In the mid 1800s many German immigrants began to arrive in Texas as a result of the inducements offered to facilitate the settlement of a huge parcel of land that had been acquired for that purpose by a group of German noblemen. German immigration to Texas accelerated after the Civil War but in 1918 many German immigrants began to feel unwelcome. Germania Street in Dallas, Texas was renamed Liberty Street.
That same year, 1918, a German-born would-be miner came to a community in Illinois looking for work. "He had applied to become an American citizen, but because he had not received his naturalization papers, he dutifully registered with the government as an enemy alien." At a gathering in a nearby town he uttered some remarks that, although never accurately recorded, struck some of the locals as "disloyal utterances against the United States and President Wilson."
Later, in spite of his vehement written and oral protestations that he was loyal to the United States, alcoholic spirits mixed too liberally with patriotic spirits led to his lynching. In the ultimate act of irony, the man was buried wrapped in an American flag, as he requested. In spite of what amounted to a confession by the man who assumed leadership of the mob, all eleven defendants who were brought to trial were acquitted in only a matter of minutes.
Whatever the real reasons were for the German immigrant's death, it brought into sharp relief the peculiarities of the American character: a love of country and belief that this is a fair and tolerant nation, coupled with the ability to compartmentalize incidents that contradict those beliefs.
Crystallizing passions now surge around a new wave of legal and illegal immigrants and protestations of loyalty in the face of some evidence to the contrary. Social tensions have been created by economic changes combined with massive arrivals of poor immigrants, many of them illegal.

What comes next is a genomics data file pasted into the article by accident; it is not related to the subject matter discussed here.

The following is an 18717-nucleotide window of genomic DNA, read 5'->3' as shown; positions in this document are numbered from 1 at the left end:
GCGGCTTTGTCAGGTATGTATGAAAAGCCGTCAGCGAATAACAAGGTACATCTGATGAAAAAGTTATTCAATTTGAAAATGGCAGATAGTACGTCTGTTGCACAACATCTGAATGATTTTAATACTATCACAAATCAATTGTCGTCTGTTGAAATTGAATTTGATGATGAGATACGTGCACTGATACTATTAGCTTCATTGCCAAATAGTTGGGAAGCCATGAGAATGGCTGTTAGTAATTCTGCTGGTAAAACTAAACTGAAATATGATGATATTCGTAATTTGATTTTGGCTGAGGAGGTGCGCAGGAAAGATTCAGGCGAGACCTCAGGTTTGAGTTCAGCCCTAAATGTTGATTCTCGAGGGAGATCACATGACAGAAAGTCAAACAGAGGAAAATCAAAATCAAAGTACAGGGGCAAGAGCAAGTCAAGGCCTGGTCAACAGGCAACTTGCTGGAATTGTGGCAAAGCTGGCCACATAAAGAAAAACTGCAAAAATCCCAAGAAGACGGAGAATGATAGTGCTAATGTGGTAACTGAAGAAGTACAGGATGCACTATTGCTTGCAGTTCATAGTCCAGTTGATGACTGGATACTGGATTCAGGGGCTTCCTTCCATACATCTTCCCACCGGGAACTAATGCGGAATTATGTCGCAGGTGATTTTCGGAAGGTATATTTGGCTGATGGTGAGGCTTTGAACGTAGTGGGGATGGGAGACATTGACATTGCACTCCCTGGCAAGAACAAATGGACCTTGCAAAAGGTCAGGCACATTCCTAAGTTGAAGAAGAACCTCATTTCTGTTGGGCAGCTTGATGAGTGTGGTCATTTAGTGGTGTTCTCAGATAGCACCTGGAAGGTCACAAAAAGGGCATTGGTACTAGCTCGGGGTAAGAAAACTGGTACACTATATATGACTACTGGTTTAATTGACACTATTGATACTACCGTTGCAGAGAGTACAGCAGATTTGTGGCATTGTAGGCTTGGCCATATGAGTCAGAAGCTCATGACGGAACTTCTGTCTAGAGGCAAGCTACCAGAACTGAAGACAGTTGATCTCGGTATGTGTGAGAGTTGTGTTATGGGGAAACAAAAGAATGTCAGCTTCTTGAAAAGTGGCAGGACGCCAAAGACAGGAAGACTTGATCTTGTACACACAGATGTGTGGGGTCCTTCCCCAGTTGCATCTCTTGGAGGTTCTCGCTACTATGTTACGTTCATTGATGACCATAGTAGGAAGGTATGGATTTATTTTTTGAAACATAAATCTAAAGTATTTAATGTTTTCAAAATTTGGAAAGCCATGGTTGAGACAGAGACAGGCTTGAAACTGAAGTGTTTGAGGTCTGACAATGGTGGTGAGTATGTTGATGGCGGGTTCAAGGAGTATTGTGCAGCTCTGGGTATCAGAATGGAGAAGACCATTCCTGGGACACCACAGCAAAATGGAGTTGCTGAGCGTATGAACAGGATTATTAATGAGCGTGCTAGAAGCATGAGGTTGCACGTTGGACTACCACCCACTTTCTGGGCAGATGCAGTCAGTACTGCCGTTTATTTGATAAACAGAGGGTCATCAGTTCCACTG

Strangely enough, many of the earlier immigrants had no plan to become Americans and came here for seasonal employment from as far away as Europe or Asia and then returned to their homelands when the job was done. An estimated 63% of Italians who came here from 1902 to 1923 returned to Italy after performing seasonal work. Likewise, 46.5% of Hungarians, 36.3% of the Croatians and Slovenians, 48% of the French and 46% of the Greeks went back.
The current concern about illegal aliens and excessive legal immigration is not a totally new phenomenon. The U.S. has always been ambivalent about newcomers. By the 1780s, when our nation was still in its infancy and relatively unsettled and unpopulated, Thomas Jefferson warned of the danger of indiscriminately promoting rapid immigration. A century later, Congress passed an Immigration Act establishing a head tax on immigrants and barring convicts, lunatics, idiots, and persons likely to become public charges. In 1891, Congress created a bureaucracy to process the arrivals of new immigrants and authorized the deportation of illegal aliens.
Mirroring some of the concerns of today, a statement of certain labor unions in 1908 could be paraphrased as follows: "As long as California is white man's country, it will remain one of the grandest and best states in the union, but the moment the Golden State is subjected to an unlimited invasion of immigrants and illegals there will be no more California."
German Americans, passionate to show their loyalty and patriotism, actually sent leaflets to their Fatherland intended to help convince their former compatriots to surrender and bring an end to WW I. No similar sentiment is noted today among those of the same ethnicity as the legal immigrants and illegal aliens. What does that silence say about their loyalty and patriotism?
President Wilson, although endeavoring to keep hostility to citizens of German descent from getting out of hand, stated,"The gravest threats against our national peace and safety have been uttered within our own borders. There are citizens of the United States, I blush to admit, born under other flags [and even under our own flag] but welcomed by our generous naturalization laws to the full freedom and opportunity of America, who have poured the poison of disloyalty into the arteries of our national life."
(This post is based in part on excerpts, anecdotes, quotes, and ideas from Michele Wucker, "Lockout", Perseus Books Group, Cambridge, MA, 2006)